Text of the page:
The next step was to take the sensor out of the equation. With the machine powered down, I unplugged the sensor and wrapped a piece of tinfoil around the two wires of the plug, completing the circuit. I got lucky with the first sensor I tried, and the light was once again green when the laser was powered up. Now that I knew which sensor was acting up and that the lead to the main system was okay, I could temporarily leave the tinfoil in place and figure out how to test the connection to the actuator.

Overriding the interlock with magnets

The standard trick to temporarily override the interlock is to use magnets. Some laser operators use this technique to engrave items longer than their laser bed. The front door is opened and the item projects past it. Some systems have a front and rear door for full pass-through. Safety glasses must be worn if the doors are open!

To allow the laser to fire, position magnets over the two front sensors on the cabinet. The magnet should be placed on one half of the sensor only; it will not work if it covers the entire sensor (this was the mistake I made earlier).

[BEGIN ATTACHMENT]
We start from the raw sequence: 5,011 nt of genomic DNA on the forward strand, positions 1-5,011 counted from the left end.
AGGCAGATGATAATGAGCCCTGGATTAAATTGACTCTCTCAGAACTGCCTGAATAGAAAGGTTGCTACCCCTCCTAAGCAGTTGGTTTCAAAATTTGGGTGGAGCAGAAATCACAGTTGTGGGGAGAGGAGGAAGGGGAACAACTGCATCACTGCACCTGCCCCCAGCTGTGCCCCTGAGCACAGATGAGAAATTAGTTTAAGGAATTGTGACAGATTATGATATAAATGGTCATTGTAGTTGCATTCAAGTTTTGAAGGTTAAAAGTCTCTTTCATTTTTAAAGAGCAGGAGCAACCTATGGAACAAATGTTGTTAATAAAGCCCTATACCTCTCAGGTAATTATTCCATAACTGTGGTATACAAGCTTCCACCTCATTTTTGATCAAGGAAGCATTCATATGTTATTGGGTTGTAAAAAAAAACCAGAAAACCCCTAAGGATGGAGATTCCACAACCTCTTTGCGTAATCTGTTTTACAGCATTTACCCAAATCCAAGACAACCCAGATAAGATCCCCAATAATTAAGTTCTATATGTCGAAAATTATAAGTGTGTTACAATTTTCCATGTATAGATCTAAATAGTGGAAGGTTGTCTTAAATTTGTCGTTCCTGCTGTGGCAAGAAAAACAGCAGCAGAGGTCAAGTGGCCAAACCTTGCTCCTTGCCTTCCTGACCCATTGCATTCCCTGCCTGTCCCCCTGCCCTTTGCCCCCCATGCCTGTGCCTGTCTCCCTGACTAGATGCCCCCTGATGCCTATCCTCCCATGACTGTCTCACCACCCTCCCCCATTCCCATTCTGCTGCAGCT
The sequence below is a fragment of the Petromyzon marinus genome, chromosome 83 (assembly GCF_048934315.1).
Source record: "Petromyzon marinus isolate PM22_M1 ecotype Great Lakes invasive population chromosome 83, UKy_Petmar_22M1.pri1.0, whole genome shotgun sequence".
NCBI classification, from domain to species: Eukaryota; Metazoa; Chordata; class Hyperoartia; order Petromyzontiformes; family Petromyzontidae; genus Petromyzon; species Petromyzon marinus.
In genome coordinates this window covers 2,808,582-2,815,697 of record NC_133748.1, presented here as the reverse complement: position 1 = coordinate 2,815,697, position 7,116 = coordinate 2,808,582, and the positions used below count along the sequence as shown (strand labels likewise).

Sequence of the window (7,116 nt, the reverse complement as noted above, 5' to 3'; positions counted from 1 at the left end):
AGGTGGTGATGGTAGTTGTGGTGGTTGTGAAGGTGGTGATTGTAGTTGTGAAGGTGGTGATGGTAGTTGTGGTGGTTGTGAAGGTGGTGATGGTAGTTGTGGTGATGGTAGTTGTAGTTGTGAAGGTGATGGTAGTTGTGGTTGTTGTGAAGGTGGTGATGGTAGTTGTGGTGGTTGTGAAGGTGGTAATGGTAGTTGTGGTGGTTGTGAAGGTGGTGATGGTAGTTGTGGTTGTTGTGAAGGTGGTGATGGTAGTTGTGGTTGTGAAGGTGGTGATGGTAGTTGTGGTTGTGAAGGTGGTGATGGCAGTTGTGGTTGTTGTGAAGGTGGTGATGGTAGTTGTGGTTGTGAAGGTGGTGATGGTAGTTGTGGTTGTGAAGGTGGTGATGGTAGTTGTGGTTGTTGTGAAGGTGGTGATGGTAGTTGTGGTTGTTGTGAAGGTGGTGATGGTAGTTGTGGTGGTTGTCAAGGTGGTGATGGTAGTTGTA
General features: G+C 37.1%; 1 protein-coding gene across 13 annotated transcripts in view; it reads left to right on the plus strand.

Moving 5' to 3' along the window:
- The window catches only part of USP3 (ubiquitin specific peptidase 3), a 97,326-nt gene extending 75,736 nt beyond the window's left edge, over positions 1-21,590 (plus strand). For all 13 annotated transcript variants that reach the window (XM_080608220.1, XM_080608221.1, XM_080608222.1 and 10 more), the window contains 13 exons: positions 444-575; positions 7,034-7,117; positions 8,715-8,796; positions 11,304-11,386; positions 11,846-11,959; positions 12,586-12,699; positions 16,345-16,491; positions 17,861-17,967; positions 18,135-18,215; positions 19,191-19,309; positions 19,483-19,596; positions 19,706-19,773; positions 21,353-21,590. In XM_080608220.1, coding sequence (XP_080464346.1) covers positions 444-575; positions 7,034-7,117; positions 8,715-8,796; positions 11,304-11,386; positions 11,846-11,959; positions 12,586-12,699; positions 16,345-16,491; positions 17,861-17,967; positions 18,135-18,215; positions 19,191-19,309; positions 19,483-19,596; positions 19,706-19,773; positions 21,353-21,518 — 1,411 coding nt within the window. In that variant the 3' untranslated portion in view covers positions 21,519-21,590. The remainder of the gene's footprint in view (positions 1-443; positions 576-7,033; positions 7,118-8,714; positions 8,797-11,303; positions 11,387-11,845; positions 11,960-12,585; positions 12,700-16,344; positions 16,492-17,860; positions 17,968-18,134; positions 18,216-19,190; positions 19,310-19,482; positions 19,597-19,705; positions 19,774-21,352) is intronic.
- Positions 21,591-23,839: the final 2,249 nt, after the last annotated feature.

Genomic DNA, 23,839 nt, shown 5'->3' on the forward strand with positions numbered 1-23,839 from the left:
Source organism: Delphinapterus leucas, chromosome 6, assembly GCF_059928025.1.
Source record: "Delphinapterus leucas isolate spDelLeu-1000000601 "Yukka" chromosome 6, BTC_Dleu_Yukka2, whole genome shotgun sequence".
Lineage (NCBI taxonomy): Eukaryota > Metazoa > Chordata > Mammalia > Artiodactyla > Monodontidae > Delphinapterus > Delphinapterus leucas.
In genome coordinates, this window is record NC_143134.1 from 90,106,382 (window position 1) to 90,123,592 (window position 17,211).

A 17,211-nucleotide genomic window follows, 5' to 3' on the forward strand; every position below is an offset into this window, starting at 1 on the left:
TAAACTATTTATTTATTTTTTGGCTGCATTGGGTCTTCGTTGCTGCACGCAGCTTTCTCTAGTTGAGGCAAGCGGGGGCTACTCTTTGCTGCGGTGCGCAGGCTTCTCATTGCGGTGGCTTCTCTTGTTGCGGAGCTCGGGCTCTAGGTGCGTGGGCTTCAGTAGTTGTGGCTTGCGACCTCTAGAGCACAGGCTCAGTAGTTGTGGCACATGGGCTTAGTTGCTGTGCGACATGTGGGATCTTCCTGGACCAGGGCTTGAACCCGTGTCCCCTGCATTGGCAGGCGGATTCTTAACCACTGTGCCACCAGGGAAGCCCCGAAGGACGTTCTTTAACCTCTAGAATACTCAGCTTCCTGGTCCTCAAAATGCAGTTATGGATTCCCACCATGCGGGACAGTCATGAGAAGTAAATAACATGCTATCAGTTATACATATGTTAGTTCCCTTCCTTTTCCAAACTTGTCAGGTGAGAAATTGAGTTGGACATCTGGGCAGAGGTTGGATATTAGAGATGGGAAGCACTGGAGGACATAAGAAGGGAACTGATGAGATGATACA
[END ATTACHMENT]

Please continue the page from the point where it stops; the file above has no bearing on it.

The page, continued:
Removing the tinfoil and using the magnet test, I got a green light again, so the sensor was okay.

Now that I knew the problem was either with the connection between the sensor and actuator or actuator itself, I took a closer look with the door closed. There did seem to be a decent gap between the sensor and actuator, but I wasn’t sure if that was the problem. Since this just started occurring I thought it would be strange that the distance was suddenly too great.

Testing the actuator

With a magnet on one sensor, I unscrewed the actuator for the other and placed it directly on top of the sensor. Green light. Pulled it away a bit, still green light, a bit more, flashing red. I screwed the actuator back in on one side only, so that I could push the other side out a bit, making it closer to the sensor. Success!